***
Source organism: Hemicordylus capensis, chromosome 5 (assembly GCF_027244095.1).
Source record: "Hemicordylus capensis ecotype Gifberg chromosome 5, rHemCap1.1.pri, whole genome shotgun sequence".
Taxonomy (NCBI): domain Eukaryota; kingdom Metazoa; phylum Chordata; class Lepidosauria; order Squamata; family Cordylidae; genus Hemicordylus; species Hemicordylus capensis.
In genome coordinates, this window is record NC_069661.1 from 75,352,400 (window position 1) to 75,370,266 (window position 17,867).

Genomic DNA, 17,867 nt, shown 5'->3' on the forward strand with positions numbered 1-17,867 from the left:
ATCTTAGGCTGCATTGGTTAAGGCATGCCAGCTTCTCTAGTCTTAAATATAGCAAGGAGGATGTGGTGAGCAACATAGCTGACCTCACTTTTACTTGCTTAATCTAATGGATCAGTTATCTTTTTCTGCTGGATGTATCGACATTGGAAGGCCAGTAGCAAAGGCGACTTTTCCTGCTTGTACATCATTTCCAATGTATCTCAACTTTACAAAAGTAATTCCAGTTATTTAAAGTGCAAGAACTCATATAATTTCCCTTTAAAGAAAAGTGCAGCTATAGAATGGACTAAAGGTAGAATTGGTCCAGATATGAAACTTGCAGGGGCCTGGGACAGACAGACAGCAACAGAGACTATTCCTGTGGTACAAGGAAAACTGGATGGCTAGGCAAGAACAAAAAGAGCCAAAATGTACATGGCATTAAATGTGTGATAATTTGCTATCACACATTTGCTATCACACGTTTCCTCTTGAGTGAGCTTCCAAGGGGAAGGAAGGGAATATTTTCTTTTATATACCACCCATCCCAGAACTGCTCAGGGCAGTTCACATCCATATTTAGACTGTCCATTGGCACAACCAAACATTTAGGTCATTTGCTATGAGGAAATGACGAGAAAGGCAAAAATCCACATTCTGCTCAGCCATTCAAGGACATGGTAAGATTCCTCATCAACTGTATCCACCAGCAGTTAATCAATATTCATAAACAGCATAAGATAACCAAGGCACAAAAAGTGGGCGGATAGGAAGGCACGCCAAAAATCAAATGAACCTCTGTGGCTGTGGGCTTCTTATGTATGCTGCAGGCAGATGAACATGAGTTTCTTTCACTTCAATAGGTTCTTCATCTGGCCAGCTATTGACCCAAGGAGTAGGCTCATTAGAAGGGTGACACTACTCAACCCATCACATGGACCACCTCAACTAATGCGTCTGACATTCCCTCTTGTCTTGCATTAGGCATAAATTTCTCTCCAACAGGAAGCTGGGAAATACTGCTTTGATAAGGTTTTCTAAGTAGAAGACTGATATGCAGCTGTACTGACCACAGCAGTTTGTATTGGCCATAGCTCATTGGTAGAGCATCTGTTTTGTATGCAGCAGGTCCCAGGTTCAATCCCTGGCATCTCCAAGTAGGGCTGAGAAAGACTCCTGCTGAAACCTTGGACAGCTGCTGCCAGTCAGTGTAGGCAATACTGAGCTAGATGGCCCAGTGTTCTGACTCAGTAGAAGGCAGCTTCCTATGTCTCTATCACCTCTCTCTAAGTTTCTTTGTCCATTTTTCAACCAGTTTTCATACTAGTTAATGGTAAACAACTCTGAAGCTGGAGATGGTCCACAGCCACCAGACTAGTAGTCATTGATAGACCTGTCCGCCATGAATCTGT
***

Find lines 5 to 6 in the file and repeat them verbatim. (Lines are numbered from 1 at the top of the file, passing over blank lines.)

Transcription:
Genomic DNA, 17,867 nt, shown 5'->3' on the forward strand with positions numbered 1-17,867 from the left:
ATCTTAGGCTGCATTGGTTAAGGCATGCCAGCTTCTCTAGTCTTAAATATAGCAAGGAGGATGTGGTGAGCAACATAGCTGACCTCACTTTTACTTGCTTAATCTAATGGATCAGTTATCTTTTTCTGCTGGATGTATCGACATTGGAAGGCCAGTAGCAAAGGCGACTTTTCCTGCTTGTACATCATTTCCAATGTATCTCAACTTTACAAAAGTAATTCCAGTTATTTAAAGTGCAAGAACTCATATAATTTCCCTTTAAAGAAAAGTGCAGCTATAGAATGGACTAAAGGTAGAATTGGTCCAGATATGAAACTTGCAGGGGCCTGGGACAGACAGACAGCAACAGAGACTATTCCTGTGGTACAAGGAAAACTGGATGGCTAGGCAAGAACAAAAAGAGCCAAAATGTACATGGCATTAAATGTGTGATAATTTGCTATCACACATTTGCTATCACACGTTTCCTCTTGAGTGAGCTTCCAAGGGGAAGGAAGGGAATATTTTCTTTTATATACCACCCATCCCAGAACTGCTCAGGGCAGTTCACATCCATATTTAGACTGTCCATTGGCACAACCAAACATTTAGGTCATTTGCTATGAGGAAATGACGAGAAAGGCAAAAATCCACATTCTGCTCAGCCATTCAAGGACATGGTAAGATTCCTCATCAACTGTATCCACCAGCAGTTAATCAATATTCATAAACAGCATAAGATAACCAAGGCACAAAAAGTGGGCGGATAGGAAGGCACGCCAAAAATCAAATGAACCTCTGTGGCTGTGGGCTTCTTATGTATGCTGCAGGCAGATGAACATGAGTTTCTTTCACTTCAATAGGTTCTTCATCTGGCCAGCTATTGACCCAAGGAGTAGGCTCATTAGAAGGGTGACACTACTCAACCCATCACATGGACCACCTCAACTAATGCGTCTGACATTCCCTCTTGTCTTGCATTAGGCATAAATTTCTCTCCAACAGGAAGCTGGGAAATACTGCTTTGATAAGGTTTTCTAAGTAGAAGACTGATATGCAGCTGTACTGACCACAGCAGTTTGTATTGGCCATAGCTCATTGGTAGAGCATCTGTTTTGTATGCAGCAGGTCCCAGGTTCAATCCCTGGCATCTCCAAGTAGGGCTGAGAAAGACTCCTGCTGAAACCTTGGACAGCTGCTGCCAGTCAGTGTAGGCAATACTGAGCTAGATGGCCCAGTGTTCTGACTCAGTAGAAGGCAGCTTCCTATGTCTCTATCACCTCTCTCTAAGTTTCTTTGTCCATTTTTCAACCAGTTTTCATACTAGTTAATGGTAAACAACTCTGAAGCTGGAGATGGTCCACAGCCACCAGACTAGTAGTCATTGATAGACCTGTCCGCCATGAATCTGT